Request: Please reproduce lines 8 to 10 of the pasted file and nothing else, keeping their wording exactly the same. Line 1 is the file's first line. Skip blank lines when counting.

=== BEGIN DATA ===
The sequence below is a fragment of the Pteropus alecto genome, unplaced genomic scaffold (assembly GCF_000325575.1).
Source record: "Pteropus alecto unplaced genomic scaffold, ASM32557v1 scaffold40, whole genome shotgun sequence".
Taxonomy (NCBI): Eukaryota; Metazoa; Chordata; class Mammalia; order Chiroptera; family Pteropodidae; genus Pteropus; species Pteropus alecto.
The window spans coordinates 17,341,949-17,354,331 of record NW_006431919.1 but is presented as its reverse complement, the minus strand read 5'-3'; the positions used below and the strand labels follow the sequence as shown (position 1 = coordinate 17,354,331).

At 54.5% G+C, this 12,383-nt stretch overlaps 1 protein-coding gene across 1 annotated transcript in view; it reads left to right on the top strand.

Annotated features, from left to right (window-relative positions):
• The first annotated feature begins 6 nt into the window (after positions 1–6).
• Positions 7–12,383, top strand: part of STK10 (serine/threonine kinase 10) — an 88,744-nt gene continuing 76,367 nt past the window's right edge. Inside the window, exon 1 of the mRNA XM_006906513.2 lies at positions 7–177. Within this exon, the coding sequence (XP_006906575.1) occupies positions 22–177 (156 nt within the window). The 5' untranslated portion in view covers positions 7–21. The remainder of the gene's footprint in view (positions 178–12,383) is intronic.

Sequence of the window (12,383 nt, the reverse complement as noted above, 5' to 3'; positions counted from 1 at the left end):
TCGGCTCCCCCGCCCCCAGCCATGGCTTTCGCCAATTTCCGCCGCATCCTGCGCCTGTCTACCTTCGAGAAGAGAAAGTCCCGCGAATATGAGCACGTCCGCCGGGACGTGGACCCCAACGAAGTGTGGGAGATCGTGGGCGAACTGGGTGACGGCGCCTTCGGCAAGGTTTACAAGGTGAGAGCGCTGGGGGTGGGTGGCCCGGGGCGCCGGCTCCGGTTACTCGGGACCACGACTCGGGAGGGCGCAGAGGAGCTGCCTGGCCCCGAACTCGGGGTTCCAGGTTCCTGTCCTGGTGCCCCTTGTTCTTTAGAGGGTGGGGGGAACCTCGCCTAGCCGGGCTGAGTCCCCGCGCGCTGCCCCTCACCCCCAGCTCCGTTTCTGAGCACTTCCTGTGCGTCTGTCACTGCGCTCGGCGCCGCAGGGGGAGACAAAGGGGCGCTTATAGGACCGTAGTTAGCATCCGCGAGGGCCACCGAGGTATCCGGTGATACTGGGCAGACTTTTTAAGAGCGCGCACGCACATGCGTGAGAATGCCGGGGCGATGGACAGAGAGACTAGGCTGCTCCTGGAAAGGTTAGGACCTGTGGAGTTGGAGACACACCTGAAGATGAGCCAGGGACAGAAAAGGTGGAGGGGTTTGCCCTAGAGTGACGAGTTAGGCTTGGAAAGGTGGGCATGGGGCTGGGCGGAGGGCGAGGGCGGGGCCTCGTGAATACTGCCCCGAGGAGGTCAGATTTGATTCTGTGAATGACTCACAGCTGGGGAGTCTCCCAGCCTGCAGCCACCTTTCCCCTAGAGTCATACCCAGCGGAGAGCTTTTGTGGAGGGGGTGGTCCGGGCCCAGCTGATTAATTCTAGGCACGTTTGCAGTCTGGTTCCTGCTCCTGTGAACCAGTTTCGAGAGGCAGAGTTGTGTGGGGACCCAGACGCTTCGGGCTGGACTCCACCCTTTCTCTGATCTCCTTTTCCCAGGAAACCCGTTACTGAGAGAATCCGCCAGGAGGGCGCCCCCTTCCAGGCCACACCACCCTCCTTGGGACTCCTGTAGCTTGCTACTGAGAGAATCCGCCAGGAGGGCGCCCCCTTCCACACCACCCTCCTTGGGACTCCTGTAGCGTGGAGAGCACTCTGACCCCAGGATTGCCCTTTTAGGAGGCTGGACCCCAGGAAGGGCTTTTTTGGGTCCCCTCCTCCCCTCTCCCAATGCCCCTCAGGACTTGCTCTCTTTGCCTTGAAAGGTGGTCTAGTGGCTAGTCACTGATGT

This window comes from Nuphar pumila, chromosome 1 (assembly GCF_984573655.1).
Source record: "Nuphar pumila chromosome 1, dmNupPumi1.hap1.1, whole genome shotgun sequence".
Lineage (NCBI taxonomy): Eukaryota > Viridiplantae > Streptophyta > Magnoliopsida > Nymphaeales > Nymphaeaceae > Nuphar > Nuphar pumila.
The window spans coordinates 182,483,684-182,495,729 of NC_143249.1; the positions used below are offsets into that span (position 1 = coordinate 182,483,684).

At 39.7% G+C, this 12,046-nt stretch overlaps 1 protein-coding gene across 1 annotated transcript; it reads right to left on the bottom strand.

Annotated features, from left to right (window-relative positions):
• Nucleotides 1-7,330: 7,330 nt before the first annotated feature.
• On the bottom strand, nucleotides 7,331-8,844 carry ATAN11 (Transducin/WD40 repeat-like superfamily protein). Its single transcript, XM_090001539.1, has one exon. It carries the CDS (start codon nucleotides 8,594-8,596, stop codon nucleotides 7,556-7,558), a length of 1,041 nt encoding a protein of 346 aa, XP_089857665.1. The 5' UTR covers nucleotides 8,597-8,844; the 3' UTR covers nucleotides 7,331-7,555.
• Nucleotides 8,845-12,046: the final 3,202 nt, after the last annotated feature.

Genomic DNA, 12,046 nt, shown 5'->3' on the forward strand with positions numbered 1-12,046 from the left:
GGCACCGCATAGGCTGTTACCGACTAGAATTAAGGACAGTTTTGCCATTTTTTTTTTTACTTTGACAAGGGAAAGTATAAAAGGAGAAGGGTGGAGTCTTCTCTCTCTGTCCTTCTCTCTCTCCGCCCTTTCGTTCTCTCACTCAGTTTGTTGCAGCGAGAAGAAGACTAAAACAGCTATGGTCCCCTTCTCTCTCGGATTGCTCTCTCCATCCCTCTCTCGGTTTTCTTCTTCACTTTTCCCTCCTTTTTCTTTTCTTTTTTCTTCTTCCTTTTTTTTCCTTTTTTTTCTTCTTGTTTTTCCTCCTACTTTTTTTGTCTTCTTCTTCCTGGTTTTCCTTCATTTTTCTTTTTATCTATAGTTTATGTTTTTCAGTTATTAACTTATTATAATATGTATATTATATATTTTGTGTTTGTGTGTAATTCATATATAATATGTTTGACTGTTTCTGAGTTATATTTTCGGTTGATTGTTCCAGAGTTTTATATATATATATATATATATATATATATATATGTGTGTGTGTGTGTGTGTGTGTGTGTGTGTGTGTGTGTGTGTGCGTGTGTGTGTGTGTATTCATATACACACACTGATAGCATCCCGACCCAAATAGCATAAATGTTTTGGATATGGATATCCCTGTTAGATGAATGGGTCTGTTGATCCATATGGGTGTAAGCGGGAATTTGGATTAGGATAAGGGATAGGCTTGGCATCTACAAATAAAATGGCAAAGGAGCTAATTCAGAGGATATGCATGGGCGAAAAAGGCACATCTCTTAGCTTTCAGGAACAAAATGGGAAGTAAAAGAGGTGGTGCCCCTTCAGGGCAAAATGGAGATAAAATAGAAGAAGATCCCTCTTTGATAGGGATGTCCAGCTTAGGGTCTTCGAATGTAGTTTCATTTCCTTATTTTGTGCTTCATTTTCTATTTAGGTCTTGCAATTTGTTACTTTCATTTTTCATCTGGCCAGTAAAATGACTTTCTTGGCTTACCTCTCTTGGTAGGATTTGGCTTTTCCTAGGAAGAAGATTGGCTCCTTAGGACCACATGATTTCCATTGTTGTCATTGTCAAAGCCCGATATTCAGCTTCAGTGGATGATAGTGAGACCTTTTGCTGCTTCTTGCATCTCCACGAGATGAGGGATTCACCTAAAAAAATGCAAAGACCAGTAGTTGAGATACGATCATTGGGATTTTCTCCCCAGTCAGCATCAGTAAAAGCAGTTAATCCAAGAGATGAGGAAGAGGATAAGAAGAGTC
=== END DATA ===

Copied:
• Positions 7–12,383, top strand: part of STK10 (serine/threonine kinase 10) — an 88,744-nt gene continuing 76,367 nt past the window's right edge. Inside the window, exon 1 of the mRNA XM_006906513.2 lies at positions 7–177. Within this exon, the coding sequence (XP_006906575.1) occupies positions 22–177 (156 nt within the window). The 5' untranslated portion in view covers positions 7–21. The remainder of the gene's footprint in view (positions 178–12,383) is intronic.

Sequence of the window (12,383 nt, the reverse complement as noted above, 5' to 3'; positions counted from 1 at the left end):
TCGGCTCCCCCGCCCCCAGCCATGGCTTTCGCCAATTTCCGCCGCATCCTGCGCCTGTCTACCTTCGAGAAGAGAAAGTCCCGCGAATATGAGCACGTCCGCCGGGACGTGGACCCCAACGAAGTGTGGGAGATCGTGGGCGAACTGGGTGACGGCGCCTTCGGCAAGGTTTACAAGGTGAGAGCGCTGGGGGTGGGTGGCCCGGGGCGCCGGCTCCGGTTACTCGGGACCACGACTCGGGAGGGCGCAGAGGAGCTGCCTGGCCCCGAACTCGGGGTTCCAGGTTCCTGTCCTGGTGCCCCTTGTTCTTTAGAGGGTGGGGGGAACCTCGCCTAGCCGGGCTGAGTCCCCGCGCGCTGCCCCTCACCCCCAGCTCCGTTTCTGAGCACTTCCTGTGCGTCTGTCACTGCGCTCGGCGCCGCAGGGGGAGACAAAGGGGCGCTTATAGGACCGTAGTTAGCATCCGCGAGGGCCACCGAGGTATCCGGTGATACTGGGCAGACTTTTTAAGAGCGCGCACGCACATGCGTGAGAATGCCGGGGCGATGGACAGAGAGACTAGGCTGCTCCTGGAAAGGTTAGGACCTGTGGAGTTGGAGACACACCTGAAGATGAGCCAGGGACAGAAAAGGTGGAGGGGTTTGCCCTAGAGTGACGAGTTAGGCTTGGAAAGGTGGGCATGGGGCTGGGCGGAGGGCGAGGGCGGGGCCTCGTGAATACTGCCCCGAGGAGGTCAGATTTGATTCTGTGAATGACTCACAGCTGGGGAGTCTCCCAGCCTGCAGCCACCTTTCCCCTAGAGTCATACCCAGCGGAGAGCTTTTGTGGAGGGGGTGGTCCGGGCCCAGCTGATTAATTCTAGGCACGTTTGCAGTCTGGTTCCTGCTCCTGTGAACCAGTTTCGAGAGGCAGAGTTGTGTGGGGACCCAGACGCTTCGGGCTGGACTCCACCCTTTCTCTGATCTCCTTTTCCCAGGAAACCCGTTACTGAGAGAATCCGCCAGGAGGGCGCCCCCTTCCAGGCCACACCACCCTCCTTGGGACTCCTGTAGCTTGCTACTGAGAGAATCCGCCAGGAGGGCGCCCCCTTCCACACCACCCTCCTTGGGACTCCTGTAGCGTGGAGAGCACTCTGACCCCAGGATTGCCCTTTTAGGAGGCTGGACCCCAGGAAGGGCTTTTTTGGGTCCCCTCCTCCCCTCTCCCAATGCCCCTCAGGACTTGCTCTCTTTGCCTTGAAAGGTGGTCTAGTGGCTAGTCACTGATGT